1. Sham Affidavits

The "sham affidavit" doctrine generally "refers to the courts' practice of disregarding an offsetting affidavit that is submitted in opposition to a motion for summary judgment when the affidavit contradicts the affiant's prior deposition testimony." Baer v. Chase, 392 F.3d 609, 624 (3d Cir. 2004 (internal quotation marks omitted). The Third Circuit has explained the rationale for the doctrine as follows:

A sham affidavit is a contradictory affidavit that indicates only that the affiant cannot maintain a consistent story or is willing to offer a statement solely for the purpose of defeating summary judgment. A sham affidavit cannot raise a genuine issue of fact because it is merely a variance from earlier deposition testimony, and therefore no reasonable jury could rely on it to find for the movant.

Jimenez v. All Am. Rathskeller, 503 F.3d 247, 253 (3d Cir. 2007). The Third Circuit, however, has adopted a "flexible approach" to the doctrine, observing that "not all contradictory affidavits are necessarily shams." Id. For example, "an affiant has the opportunity to offer a satisfactory explanation for the conflict between the prior deposition and the affidavit," such as by presenting "corroborating evidence [that] establish[es] that the affiant was understandably mistaken, confused, or not in possession of all the facts during the previous deposition." Id. (internal quotation marks omitted).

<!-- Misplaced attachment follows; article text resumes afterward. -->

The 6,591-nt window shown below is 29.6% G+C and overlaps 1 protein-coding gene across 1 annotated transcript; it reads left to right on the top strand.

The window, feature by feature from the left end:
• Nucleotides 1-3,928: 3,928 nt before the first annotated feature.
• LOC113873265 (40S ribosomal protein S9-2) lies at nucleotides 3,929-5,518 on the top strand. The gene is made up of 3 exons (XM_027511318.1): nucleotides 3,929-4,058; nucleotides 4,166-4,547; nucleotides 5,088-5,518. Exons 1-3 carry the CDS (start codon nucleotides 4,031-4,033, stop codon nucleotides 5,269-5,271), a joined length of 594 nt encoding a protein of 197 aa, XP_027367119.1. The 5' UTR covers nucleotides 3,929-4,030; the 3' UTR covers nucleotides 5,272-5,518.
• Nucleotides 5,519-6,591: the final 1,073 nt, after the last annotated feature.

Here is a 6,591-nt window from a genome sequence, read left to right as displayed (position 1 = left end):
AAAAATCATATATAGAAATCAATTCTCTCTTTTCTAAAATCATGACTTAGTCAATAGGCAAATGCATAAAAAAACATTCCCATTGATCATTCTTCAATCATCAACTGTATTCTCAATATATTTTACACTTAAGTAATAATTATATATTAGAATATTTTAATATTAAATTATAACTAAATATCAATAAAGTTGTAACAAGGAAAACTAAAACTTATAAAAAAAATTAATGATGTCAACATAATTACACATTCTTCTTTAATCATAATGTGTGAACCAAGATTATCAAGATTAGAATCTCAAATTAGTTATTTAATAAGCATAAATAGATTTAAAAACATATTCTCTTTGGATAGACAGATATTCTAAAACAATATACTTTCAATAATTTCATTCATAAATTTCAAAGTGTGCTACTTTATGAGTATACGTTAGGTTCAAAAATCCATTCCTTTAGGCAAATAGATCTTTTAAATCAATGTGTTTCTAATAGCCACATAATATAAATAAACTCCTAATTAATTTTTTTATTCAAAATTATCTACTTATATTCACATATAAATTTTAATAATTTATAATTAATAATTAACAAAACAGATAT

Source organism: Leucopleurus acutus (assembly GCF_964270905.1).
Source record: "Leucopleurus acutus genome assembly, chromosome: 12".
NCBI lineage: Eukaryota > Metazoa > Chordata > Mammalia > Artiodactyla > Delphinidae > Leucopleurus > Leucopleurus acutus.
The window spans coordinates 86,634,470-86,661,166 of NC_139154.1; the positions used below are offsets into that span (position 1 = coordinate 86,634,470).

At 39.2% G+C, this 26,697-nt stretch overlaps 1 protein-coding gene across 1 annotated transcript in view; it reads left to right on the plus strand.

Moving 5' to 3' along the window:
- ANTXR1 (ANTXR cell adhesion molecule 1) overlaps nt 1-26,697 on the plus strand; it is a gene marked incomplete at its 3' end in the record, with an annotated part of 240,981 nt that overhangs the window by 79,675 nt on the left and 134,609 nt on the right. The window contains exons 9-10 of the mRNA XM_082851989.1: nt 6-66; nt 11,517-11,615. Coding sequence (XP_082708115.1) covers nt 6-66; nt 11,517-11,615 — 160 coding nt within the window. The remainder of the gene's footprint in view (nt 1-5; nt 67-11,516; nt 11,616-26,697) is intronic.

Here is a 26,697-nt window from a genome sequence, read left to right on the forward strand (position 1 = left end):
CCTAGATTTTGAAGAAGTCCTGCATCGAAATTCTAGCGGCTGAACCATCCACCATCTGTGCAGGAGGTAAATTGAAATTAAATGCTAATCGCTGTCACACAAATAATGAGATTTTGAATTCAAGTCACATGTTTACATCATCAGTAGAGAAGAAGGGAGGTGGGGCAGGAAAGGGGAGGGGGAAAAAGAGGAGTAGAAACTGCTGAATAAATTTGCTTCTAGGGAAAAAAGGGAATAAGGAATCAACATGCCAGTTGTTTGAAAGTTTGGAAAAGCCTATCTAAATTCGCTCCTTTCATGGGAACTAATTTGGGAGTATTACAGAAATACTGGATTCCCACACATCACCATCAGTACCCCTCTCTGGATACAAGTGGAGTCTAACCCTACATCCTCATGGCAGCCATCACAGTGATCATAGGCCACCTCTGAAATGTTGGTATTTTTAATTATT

The Court begins by examining whether Madden and Mrs. Papacoda's affidavits conflict with their earlier deposition testimony. Madden's affidavit states that neither Dr. Norwood nor Dr. Pizarro "discussed" the hemi-Fontan surgery and procedure with her. (Madden Aff. ¶¶ 8 11a). At her deposition, Madden testified that aside from receiving background on the mortality rate and general procedure associated with the surgery from another doctor, she in fact spoke briefly with Dr. Pizarro about the surgery "[r]ight before [Mykenzie's second] surgery," which was "the first time [she] heard that it wouldn't have to be an invasive surgery." (Madden Dep. 90:8, 19-20.) Madden avers that there is a distinction between mentioning a feature of a surgery and discussing the details of the surgery, which Madden contends that Dr. Pizarro never did. See Letter from Aaron J. Freiwald, Plaintiffs' Counsel, to Judge Michael M. Baylson 2-3 (on file with the Court) (hereinafter Pls.' 2d Letter). The Court finds it significant that the rest of Madden's affidavit lists specific risks or alternatives that Dr. Pizarro purportedly did not disclose, for example, the fact that Deep Hypothermic Circulatory Arrest was being used for the hemi-Fontan, or that there was a "surgical alternative . . . known as the bidirectional Glenn." (Madden Aff. ¶ 11b-e.) Moreover, the fact that Madden draws a distinction between "discussions," understood to be lengthier and more substantive, and "talks" is confirmed by an earlier portion of her affidavit which states that "Dr. Pizarro did not discuss what the surgery entailed or the procedure carried. Dr. Pizarro simply told me that I needed to sign the consent form" for the first surgery. (Madden Aff. ¶ 7.) The Court, therefore, is not persuaded that the affidavit rises to the level of a "sham" demonstrating that Madden "cannot maintain a consistent story or is willing to offer a statement solely for the purpose of defeating summary judgment," when the rest of her affidavit does not even arguably contradict her prior deposition testimony. See Davis v. Mothers Work, Inc., No. 04-3943, 2005 WL 1863211, at *7 n.16 (E.D. Pa. Aug. 4, 2005) (Yohn, J.) (refraining from applying the "sham affidavit" doctrine because the witness's "declaration is not truly inconsistent with her prior deposition testimony"). Accordingly, the Court will not reject or ignore Madden's affidavit.